Unfortunately, over the last couple of years, fat as dietary component has been stigmatized. Often, instead of a modulated fat intake, exclusion has been advocated – to meet requirements of a ‘low fat’ diet.
This is a sorry state of affairs as fat is vital for a myriad of physiological functions in the body. The cellular structure of each cell in our body is a reflection of the type of fats we eat and subsequently, all metabolic processes will be impacted by both how much but more importantly, the type of fats we eat.

Yes, healthy skin, brain cells, hair, mucous membranes, the digestive system, the immune system, the heart, the reproductive and hormonal functioning and nervous systems are dependent on one eating the right amount of fat and the right types of fat. In addition, fat in our body is required to serve as a mechanical ‘cushioning’ system around vital organs such as the heart, kidneys and liver.

In addition, fat soluble vitamins A, D, E and K, found only in fatty foods, can only be utilized in the body in the presence of fat.

How much and which type do we need?

Fat requirements are individual and are influenced by for example activity levels, genetics and present disease conditions or the presence of physical imbalances in an individual.
Prudent dietary guidelines suggest that approximately 25- 35 % of total energy intake should come from fat. This recommendation is applicable to healthy people as well as people with conditions such as diabetes and cholesterol. However, it is interesting to note that, the recommended ‘range’ in actual fact covers the requirements of, on the one hand, a ‘low fat’ diet, and on the higher end of the range, a ‘higher fat diet’.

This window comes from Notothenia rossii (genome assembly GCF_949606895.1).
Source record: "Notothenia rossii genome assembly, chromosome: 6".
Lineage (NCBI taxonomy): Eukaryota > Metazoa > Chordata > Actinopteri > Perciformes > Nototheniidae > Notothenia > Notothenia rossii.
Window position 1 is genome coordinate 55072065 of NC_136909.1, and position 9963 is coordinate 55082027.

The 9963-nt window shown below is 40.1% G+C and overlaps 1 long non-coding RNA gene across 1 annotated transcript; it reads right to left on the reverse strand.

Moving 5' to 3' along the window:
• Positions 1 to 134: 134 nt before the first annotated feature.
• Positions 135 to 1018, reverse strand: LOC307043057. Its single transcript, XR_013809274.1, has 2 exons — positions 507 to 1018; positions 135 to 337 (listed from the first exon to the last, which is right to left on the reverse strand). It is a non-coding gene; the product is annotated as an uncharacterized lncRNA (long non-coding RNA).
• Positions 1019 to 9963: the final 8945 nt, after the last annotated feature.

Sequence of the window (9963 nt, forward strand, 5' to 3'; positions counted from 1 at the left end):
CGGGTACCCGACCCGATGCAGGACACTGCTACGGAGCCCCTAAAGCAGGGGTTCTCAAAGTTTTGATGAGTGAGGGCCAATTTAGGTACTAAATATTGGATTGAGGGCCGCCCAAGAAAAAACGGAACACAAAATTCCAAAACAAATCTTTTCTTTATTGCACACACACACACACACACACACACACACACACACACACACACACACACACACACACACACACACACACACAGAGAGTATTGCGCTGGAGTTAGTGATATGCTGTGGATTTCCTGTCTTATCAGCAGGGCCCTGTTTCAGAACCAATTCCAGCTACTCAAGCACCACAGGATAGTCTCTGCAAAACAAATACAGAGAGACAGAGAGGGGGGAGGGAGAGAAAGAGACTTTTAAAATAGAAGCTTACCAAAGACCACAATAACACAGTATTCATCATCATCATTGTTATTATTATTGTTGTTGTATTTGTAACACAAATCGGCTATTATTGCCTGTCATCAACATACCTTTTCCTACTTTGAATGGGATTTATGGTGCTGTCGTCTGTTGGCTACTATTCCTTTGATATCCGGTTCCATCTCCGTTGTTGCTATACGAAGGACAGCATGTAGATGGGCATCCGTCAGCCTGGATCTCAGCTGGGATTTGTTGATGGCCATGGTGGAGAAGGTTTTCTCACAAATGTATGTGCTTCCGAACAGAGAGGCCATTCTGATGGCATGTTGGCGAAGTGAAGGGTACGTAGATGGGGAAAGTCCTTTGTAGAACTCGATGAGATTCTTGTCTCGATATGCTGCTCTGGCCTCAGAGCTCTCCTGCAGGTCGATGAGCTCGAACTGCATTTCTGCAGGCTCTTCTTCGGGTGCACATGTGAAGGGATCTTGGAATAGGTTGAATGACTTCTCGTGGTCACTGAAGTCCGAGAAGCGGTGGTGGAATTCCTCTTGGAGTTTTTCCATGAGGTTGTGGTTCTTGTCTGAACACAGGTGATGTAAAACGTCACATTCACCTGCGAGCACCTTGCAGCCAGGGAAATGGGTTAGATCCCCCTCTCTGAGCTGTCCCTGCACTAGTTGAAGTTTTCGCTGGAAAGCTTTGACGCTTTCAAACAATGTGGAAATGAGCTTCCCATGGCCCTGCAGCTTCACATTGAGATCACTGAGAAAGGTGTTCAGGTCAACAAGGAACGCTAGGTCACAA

This ambiguity underlines an issue of more importance – the type of fat we consume.
Rather, in line with evidence regarding the role of fat in health as well as the prevention and treatment of diseases, it has become necessary to shift our focus toward the TYPE of fat we consume. Yes, in some clinical conditions, it may be of equal importance to manage total quantity but for general health and as part of a focus to make better food choices it is imperative to choose our foods such that we consume more mono-unsaturated fat and less poly-unsaturated and saturated fat.

How does one do this?

Indeed, this ‘prudent’ guideline means very little in practical terms for most people and probably only adds to the confusion that exists around the issue of dietary fat.

Ideal fat intake is not achieved by choosing predominantly low fat products or by avoiding food sources of fats or by avoiding foods that contain more than 3g or 5 g of fat per 100 g or similar recommendation
The BetterEat ™ Fat in FOOD guide serves to provide individuals with an easy to apply system to manage and control overall fat intake as well as focus on type of fat. This TOOL is available in the TIPS and TOOLS section to subscribers.

This guide will provide a better understanding of fat that enables individuals to know which foods are high in fat and which foods are low in fat – whether the packaging displays a nutritional table or not. The simple formula will also allow one to change your eating pattern by means of addition of ‘better’ choices and exclusion of less desirable option. Working within the parameters of a ‘prudent’ fat ‘allowance’, it is possible to enjoying favourite foods and special treats. For one person this may mean a juicy steak and for another a piece of cream cake!